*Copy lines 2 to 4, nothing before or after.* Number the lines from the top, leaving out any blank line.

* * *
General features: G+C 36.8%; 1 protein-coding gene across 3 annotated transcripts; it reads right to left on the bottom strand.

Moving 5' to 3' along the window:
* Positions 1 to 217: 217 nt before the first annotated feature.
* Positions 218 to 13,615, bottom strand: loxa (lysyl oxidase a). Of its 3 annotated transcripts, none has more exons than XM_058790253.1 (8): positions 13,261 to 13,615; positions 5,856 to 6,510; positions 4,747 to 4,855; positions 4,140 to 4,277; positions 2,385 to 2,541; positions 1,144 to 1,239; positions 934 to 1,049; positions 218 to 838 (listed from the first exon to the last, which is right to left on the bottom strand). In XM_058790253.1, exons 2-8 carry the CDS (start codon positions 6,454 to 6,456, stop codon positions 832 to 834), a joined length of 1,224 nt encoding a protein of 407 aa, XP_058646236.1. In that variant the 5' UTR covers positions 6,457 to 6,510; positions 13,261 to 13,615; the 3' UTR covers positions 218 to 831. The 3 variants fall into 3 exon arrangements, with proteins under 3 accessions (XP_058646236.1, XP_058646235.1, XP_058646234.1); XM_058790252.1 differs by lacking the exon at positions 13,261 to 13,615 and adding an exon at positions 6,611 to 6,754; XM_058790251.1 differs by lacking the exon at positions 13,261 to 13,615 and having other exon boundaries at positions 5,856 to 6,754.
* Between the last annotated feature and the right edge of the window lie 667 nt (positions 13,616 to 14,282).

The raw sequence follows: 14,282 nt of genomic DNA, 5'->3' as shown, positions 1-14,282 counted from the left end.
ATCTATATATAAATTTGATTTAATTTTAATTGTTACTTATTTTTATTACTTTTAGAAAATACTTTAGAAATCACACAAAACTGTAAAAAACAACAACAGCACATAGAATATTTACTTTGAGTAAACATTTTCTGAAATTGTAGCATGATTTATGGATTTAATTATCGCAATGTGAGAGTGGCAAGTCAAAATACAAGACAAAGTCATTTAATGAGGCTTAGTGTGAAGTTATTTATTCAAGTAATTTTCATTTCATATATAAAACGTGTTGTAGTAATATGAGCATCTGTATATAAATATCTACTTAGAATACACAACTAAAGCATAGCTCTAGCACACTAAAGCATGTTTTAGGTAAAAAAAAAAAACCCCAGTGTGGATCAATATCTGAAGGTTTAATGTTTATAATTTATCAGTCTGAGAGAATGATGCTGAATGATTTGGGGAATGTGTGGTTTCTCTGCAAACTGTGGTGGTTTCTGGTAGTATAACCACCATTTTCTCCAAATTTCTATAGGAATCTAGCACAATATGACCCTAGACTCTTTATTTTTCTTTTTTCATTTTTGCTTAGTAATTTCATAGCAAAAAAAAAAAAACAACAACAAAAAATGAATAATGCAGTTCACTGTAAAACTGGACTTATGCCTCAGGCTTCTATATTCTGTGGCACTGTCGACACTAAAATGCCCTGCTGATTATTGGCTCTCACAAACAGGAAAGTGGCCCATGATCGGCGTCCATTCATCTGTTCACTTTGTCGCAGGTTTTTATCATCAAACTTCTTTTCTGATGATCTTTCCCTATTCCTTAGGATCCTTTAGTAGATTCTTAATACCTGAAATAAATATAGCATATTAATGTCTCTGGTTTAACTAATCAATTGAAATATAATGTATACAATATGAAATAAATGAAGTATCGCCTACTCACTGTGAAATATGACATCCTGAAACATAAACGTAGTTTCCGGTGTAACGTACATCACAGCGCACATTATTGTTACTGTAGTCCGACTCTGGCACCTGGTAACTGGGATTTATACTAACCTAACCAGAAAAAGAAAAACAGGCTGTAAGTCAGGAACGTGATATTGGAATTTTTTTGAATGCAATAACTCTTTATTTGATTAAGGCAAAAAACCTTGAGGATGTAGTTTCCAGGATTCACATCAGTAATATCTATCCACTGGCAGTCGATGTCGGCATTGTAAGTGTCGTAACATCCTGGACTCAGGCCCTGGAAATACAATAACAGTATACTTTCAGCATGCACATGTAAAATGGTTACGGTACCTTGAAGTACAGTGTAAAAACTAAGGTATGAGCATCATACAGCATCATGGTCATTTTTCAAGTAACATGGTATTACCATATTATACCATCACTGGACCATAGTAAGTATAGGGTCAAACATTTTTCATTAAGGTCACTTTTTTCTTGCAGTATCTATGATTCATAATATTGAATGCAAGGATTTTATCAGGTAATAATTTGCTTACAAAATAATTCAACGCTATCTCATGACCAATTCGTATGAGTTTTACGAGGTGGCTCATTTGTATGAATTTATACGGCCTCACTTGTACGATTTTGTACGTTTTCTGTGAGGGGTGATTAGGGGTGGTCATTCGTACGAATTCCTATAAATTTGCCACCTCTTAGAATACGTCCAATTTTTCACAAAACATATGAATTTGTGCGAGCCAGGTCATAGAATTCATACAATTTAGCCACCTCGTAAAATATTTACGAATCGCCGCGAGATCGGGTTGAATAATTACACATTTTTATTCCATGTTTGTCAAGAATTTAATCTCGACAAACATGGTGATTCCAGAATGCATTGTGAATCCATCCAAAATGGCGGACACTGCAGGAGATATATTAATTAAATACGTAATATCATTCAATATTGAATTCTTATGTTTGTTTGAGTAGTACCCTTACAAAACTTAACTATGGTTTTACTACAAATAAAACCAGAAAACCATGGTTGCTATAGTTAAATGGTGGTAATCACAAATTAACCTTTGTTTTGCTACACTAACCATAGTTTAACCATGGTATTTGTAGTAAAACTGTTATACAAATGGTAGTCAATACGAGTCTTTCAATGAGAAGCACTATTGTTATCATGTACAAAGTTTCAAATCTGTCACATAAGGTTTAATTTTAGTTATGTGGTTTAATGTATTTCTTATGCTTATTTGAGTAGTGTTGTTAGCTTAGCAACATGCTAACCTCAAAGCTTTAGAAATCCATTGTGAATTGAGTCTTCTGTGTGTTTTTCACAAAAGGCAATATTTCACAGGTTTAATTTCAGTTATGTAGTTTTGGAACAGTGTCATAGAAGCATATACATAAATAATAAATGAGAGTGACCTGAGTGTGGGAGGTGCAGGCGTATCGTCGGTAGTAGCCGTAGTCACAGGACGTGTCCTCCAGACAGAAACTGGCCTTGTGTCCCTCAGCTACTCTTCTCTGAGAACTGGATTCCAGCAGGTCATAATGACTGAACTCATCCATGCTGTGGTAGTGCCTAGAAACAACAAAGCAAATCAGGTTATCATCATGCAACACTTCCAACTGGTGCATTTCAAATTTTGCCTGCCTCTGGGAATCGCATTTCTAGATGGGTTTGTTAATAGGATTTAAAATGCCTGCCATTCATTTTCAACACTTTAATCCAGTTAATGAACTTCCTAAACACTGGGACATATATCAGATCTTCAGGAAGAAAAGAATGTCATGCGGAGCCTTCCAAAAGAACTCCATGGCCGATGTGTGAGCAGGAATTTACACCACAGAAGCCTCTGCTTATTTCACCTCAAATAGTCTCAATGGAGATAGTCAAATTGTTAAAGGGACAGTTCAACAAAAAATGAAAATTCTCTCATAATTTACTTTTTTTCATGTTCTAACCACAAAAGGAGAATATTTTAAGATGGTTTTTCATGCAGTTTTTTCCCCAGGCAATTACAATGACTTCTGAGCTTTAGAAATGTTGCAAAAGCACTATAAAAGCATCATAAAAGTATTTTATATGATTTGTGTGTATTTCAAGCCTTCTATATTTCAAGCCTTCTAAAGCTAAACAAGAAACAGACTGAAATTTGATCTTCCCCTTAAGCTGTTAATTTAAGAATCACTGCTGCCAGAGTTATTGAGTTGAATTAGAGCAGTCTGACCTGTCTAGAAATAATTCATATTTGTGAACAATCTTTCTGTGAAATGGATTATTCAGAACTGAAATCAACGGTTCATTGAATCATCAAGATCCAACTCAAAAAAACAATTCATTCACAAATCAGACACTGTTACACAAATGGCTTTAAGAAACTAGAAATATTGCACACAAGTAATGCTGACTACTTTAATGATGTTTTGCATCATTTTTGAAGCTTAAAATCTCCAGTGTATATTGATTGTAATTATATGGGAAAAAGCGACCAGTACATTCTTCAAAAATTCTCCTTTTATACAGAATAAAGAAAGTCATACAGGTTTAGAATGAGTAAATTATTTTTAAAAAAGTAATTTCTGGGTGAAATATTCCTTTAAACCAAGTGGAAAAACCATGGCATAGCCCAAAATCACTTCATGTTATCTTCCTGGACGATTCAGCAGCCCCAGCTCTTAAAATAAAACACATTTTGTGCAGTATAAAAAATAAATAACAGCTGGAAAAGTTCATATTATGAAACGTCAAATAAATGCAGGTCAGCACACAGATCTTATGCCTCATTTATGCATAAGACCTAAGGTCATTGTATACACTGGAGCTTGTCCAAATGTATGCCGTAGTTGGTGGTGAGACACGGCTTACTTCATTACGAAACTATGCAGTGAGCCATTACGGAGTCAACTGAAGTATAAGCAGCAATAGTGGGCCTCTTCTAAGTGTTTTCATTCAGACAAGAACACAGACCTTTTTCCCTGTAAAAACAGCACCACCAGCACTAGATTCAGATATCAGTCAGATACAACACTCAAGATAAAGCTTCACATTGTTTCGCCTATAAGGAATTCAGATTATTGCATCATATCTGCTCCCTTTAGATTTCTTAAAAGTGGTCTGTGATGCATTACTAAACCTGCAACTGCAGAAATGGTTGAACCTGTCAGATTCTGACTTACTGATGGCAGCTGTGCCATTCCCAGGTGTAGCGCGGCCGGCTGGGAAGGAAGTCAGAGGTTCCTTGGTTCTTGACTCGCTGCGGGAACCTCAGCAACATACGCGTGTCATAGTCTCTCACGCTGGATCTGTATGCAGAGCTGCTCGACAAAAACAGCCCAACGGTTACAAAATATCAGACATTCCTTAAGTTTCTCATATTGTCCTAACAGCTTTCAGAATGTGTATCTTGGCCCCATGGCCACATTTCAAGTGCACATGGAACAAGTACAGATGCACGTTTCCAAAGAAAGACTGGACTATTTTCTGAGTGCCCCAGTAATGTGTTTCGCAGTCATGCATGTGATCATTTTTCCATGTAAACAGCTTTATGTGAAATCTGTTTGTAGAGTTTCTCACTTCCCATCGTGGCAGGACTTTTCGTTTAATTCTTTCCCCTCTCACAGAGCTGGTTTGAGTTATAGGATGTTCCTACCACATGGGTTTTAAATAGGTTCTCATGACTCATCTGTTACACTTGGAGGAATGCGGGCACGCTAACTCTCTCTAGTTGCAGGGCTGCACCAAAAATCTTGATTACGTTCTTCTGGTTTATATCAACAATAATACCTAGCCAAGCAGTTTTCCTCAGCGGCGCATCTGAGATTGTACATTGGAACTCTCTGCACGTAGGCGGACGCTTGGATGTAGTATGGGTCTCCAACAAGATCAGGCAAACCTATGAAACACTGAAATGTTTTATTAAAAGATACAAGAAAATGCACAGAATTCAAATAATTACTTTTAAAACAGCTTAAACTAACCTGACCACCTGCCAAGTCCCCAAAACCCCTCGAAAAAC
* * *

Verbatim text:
Moving 5' to 3' along the window:
* Positions 1 to 217: 217 nt before the first annotated feature.
* Positions 218 to 13,615, bottom strand: loxa (lysyl oxidase a). Of its 3 annotated transcripts, none has more exons than XM_058790253.1 (8): positions 13,261 to 13,615; positions 5,856 to 6,510; positions 4,747 to 4,855; positions 4,140 to 4,277; positions 2,385 to 2,541; positions 1,144 to 1,239; positions 934 to 1,049; positions 218 to 838 (listed from the first exon to the last, which is right to left on the bottom strand). In XM_058790253.1, exons 2-8 carry the CDS (start codon positions 6,454 to 6,456, stop codon positions 832 to 834), a joined length of 1,224 nt encoding a protein of 407 aa, XP_058646236.1. In that variant the 5' UTR covers positions 6,457 to 6,510; positions 13,261 to 13,615; the 3' UTR covers positions 218 to 831. The 3 variants fall into 3 exon arrangements, with proteins under 3 accessions (XP_058646236.1, XP_058646235.1, XP_058646234.1); XM_058790252.1 differs by lacking the exon at positions 13,261 to 13,615 and adding an exon at positions 6,611 to 6,754; XM_058790251.1 differs by lacking the exon at positions 13,261 to 13,615 and having other exon boundaries at positions 5,856 to 6,754.